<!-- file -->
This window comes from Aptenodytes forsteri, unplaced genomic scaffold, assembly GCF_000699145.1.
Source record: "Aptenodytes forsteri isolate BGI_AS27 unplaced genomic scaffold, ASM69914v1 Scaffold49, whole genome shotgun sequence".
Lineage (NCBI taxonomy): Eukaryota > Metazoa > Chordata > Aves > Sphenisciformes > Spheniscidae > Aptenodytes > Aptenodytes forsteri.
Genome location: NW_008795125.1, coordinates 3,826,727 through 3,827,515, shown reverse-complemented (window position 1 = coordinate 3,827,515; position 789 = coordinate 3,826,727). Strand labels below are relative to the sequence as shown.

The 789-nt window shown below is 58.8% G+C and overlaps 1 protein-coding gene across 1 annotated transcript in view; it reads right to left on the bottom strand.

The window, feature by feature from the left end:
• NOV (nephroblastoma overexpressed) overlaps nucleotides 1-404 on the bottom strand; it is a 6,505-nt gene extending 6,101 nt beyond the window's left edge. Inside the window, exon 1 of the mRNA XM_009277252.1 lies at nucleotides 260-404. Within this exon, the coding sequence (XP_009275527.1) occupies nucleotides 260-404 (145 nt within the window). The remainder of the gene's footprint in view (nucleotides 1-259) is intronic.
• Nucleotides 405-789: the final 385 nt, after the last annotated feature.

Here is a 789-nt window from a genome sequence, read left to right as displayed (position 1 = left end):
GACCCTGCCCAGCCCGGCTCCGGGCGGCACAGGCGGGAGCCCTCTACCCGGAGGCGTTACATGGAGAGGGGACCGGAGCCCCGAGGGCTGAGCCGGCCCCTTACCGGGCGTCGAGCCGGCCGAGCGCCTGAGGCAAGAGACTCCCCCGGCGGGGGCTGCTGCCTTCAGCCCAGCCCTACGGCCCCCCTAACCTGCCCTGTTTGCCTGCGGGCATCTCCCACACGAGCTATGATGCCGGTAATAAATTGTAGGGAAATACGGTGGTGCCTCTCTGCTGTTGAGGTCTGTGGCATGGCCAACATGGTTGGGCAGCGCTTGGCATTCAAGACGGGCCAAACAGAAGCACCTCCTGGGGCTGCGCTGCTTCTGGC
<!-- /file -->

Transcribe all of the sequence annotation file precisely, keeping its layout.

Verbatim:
This window comes from Aptenodytes forsteri, unplaced genomic scaffold, assembly GCF_000699145.1.
Source record: "Aptenodytes forsteri isolate BGI_AS27 unplaced genomic scaffold, ASM69914v1 Scaffold49, whole genome shotgun sequence".
Lineage (NCBI taxonomy): Eukaryota > Metazoa > Chordata > Aves > Sphenisciformes > Spheniscidae > Aptenodytes > Aptenodytes forsteri.
Genome location: NW_008795125.1, coordinates 3,826,727 through 3,827,515, shown reverse-complemented (window position 1 = coordinate 3,827,515; position 789 = coordinate 3,826,727). Strand labels below are relative to the sequence as shown.

The 789-nt window shown below is 58.8% G+C and overlaps 1 protein-coding gene across 1 annotated transcript in view; it reads right to left on the bottom strand.

The window, feature by feature from the left end:
• NOV (nephroblastoma overexpressed) overlaps nucleotides 1-404 on the bottom strand; it is a 6,505-nt gene extending 6,101 nt beyond the window's left edge. Inside the window, exon 1 of the mRNA XM_009277252.1 lies at nucleotides 260-404. Within this exon, the coding sequence (XP_009275527.1) occupies nucleotides 260-404 (145 nt within the window). The remainder of the gene's footprint in view (nucleotides 1-259) is intronic.
• Nucleotides 405-789: the final 385 nt, after the last annotated feature.

Here is a 789-nt window from a genome sequence, read left to right as displayed (position 1 = left end):
GACCCTGCCCAGCCCGGCTCCGGGCGGCACAGGCGGGAGCCCTCTACCCGGAGGCGTTACATGGAGAGGGGACCGGAGCCCCGAGGGCTGAGCCGGCCCCTTACCGGGCGTCGAGCCGGCCGAGCGCCTGAGGCAAGAGACTCCCCCGGCGGGGGCTGCTGCCTTCAGCCCAGCCCTACGGCCCCCCTAACCTGCCCTGTTTGCCTGCGGGCATCTCCCACACGAGCTATGATGCCGGTAATAAATTGTAGGGAAATACGGTGGTGCCTCTCTGCTGTTGAGGTCTGTGGCATGGCCAACATGGTTGGGCAGCGCTTGGCATTCAAGACGGGCCAAACAGAAGCACCTCCTGGGGCTGCGCTGCTTCTGGC